In faraway places, seders offer familiar yet also very different traditions.

By Shari S. Cohen

As families and friends gather for Passover, they look forward to seders with familiar customs, food and participants. But sometimes circumstances take us far from home, and we share a seder with strangers that creates long-lasting memories.

In the Land of Kalashnikovs

Rabbi Shneur Silberberg, outreach director of the Sara and Morris Tugman Bais Chabad Torah Center in West Bloomfield, was a 19-year-old yeshivah student in New York City when he was chosen to organize a seder in Russia. He was one of 100 students assigned by the Chabad Federation to travel in pairs to Jewish communities that had no rabbi.

“We were sent to Izhevsk in the Udmurt Republic, where Kalashnikov rifles are made,” Silberberg recalls. “We went a week in advance to prepare the meal. We had to kasher a kitchen and rented a bar for the seders. We brought grape juice and other supplies and bought local fish for the meal. We had a young translator as we didn’t speak Russian.”

The first night drew 100 people, most of whom were inexperienced with seders. “We had to pick out a few things for an abbreviated seder. They quickly ate the matzah on the table, and we had the sense that we were feeding them. The one song that they knew was ‘Hevenu Shalom Aleichem’ — not a Passover song — but we sang it together.”

Silberberg had traveled widely by then but remembers this Pesach as “the one time I recall missing home. We were in the middle of nowhere and we couldn’t communicate.”

Closer to home, this year Silberberg hopes to visit Jewish prisoners in two local jails, bringing them Passover foods if allowed by correctional officials.

Dr. Murray J. Green, a podiatrist, in uniform in 1942 with his grandparents and aunt.

A War-Time Seder in Cairo

Murray Green, a young podiatrist from Detroit, served in the U.S. Army Medical Corps during World War II. Around Passover one year, he was stationed in Cairo. As there was no combat in the area, his work duties were light and one day he roamed the dusty, narrow streets of Cairo. “I saw a Jewish star above a doorway, and a man inside the building invited me in,” he said.

Communication was limited as neither spoke much of the other’s language. However, the Egyptian man was able to invite Green to a seder at the synagogue that night. After returning to his base, Green recalled, “I took a pillow case and put all of the Passover food and other items that had been sent by American Jewish agencies to Jewish soldiers. They (the Cairo congregation) were amazed at the American matzah — how white and clean it was, compared to theirs. They were as poor as church mice.”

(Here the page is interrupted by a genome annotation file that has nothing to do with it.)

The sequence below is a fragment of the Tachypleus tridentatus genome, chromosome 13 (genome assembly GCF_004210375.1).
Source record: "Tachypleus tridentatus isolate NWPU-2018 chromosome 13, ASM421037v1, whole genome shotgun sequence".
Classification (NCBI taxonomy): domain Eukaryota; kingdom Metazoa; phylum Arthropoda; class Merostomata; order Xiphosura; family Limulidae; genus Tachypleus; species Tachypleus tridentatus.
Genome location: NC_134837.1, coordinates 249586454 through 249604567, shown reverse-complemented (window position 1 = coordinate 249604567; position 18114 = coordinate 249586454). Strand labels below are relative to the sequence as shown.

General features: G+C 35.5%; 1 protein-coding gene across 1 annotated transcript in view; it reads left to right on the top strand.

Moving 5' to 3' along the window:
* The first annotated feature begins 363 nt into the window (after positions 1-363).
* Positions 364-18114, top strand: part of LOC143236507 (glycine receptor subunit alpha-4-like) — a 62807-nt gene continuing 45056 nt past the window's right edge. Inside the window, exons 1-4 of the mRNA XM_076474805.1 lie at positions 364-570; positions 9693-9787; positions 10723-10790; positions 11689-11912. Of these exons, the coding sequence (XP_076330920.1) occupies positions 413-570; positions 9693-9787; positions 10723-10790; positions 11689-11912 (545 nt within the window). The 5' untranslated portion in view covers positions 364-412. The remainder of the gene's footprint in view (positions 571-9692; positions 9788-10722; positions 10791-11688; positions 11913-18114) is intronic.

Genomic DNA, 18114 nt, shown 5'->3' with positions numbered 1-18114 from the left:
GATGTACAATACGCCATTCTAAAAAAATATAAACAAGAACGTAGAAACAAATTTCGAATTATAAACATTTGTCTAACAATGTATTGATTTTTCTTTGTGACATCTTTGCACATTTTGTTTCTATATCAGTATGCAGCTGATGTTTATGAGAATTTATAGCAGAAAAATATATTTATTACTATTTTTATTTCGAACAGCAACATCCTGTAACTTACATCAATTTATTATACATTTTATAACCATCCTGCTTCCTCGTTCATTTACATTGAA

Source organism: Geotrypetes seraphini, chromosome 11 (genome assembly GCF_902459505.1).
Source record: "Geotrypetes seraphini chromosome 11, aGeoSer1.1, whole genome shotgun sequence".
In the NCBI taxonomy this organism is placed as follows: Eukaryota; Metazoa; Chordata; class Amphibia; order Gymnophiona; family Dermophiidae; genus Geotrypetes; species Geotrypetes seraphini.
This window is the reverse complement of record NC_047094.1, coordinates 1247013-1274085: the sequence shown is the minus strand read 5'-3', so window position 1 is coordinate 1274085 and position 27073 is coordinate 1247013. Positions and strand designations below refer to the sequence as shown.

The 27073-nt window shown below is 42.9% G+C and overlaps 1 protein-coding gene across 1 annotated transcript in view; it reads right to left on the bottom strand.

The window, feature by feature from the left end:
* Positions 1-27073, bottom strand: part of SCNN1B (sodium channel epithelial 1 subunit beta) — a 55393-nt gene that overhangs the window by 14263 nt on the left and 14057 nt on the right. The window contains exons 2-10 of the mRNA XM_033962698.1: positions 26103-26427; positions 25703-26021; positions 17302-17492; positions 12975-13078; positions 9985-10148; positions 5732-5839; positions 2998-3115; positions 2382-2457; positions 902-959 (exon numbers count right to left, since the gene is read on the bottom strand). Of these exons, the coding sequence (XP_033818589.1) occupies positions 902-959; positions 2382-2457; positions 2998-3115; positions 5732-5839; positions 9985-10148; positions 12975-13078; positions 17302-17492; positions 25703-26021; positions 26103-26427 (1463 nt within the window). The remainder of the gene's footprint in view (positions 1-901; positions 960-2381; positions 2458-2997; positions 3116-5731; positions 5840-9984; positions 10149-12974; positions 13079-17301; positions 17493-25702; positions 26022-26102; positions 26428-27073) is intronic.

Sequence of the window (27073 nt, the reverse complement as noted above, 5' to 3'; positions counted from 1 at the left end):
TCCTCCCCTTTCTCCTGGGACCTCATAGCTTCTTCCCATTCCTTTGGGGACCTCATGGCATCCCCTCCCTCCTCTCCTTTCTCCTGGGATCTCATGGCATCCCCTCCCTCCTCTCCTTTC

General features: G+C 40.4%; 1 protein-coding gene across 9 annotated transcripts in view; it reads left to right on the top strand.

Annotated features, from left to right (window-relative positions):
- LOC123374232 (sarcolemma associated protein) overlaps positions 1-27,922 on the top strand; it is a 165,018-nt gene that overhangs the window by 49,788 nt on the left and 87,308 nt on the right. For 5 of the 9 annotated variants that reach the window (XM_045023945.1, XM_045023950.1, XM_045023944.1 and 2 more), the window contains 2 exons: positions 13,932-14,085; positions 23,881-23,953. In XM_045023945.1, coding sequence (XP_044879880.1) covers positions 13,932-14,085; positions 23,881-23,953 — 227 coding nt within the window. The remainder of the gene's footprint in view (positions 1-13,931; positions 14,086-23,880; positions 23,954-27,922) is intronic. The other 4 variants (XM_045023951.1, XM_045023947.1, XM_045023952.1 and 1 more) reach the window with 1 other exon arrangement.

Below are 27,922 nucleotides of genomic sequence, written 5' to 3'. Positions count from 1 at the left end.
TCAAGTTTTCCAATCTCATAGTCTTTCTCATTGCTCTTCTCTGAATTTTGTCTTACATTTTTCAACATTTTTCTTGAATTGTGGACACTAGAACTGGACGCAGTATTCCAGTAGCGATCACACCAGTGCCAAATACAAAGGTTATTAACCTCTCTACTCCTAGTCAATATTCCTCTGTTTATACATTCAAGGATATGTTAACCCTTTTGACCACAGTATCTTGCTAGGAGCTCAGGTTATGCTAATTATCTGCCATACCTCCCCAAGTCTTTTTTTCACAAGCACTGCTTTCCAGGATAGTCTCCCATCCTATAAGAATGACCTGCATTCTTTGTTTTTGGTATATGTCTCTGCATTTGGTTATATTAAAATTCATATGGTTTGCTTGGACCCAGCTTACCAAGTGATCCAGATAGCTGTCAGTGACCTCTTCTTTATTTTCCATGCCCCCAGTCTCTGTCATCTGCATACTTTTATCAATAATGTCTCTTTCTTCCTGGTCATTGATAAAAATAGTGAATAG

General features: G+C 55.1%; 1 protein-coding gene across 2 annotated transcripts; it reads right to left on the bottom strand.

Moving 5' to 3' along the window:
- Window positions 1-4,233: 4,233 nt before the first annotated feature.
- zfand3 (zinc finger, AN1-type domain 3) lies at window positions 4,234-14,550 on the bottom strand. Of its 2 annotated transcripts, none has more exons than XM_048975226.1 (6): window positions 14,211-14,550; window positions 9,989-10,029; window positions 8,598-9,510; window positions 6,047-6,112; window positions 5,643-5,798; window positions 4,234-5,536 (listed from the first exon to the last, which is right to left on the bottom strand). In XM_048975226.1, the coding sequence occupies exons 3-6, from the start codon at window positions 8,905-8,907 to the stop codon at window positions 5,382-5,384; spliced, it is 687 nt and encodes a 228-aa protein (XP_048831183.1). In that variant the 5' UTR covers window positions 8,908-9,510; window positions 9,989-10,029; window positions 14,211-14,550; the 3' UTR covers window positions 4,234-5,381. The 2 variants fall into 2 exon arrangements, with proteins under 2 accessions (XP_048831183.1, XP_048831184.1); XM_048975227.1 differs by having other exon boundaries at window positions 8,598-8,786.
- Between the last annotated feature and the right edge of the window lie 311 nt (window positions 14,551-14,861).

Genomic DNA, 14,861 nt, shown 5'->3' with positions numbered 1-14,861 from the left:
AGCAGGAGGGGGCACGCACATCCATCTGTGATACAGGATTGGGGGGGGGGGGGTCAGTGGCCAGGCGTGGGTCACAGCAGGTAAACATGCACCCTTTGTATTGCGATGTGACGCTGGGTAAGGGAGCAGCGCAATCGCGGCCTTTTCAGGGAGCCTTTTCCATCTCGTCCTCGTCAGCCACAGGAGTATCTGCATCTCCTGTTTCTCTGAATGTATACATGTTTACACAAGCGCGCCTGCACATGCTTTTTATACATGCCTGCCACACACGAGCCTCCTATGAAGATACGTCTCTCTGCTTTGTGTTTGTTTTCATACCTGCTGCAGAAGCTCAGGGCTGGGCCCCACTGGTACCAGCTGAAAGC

The memories were still strong when he told the story to family members in the late 1960s. (Green passed away in 1997.)

European Seders with Army Brass

Naomi Levine’s father, the late Rabbi Alan Blustein, was an army chaplain, and the family moved every three years as he was transferred to new posts. She was born in France and remembers seders during the late 1960s and early 1970s in Nuremberg and Stuttgart. “It was challenging being an observant Jew, especially for Passover,” she said.

The family relied mainly on limited Passover foods from the Army base store and kosher butchers in Munich and Strasbourg. “We could get chicken, salami, matzah and gefilte fish. There wasn’t any kosher ketchup or potato chips,” said Levine of Farmington.

“Usually the first seder was a communal seder with the Jewish soldiers in the area. The very top brass would come to these seders,” said her mother, Judy Blustein, who now lives in Florida. Sometimes the seders were held in the Officers Club, which had to be kashered.

The second seder was mainly family members and friends. During the late 1950s and early 1960s, she remembers including Holocaust survivors at the table. “The rotating chaplains would tell us, ‘Take care of this family.’”

Once a large group of North African Jews who had recently immigrated to France came to the Blusteins’ seder when they lived in Orleans, France. However, their Sephardic Passover customs were quite different. Blustein says that they ate beans, rice and other foods that are prohibited for Ashkenazi Jews during Passover.

When another army rabbi was responsible for the communal seder one year, the Blusteins spent Passover in Lugano, Switzerland, at a kosher hotel with Jews from all over Europe. “On Yontif, they would parade in their finery on the boardwalk. Any place we were was very different,” Blustein remembers.

Rabbi and Mrs. Blustein
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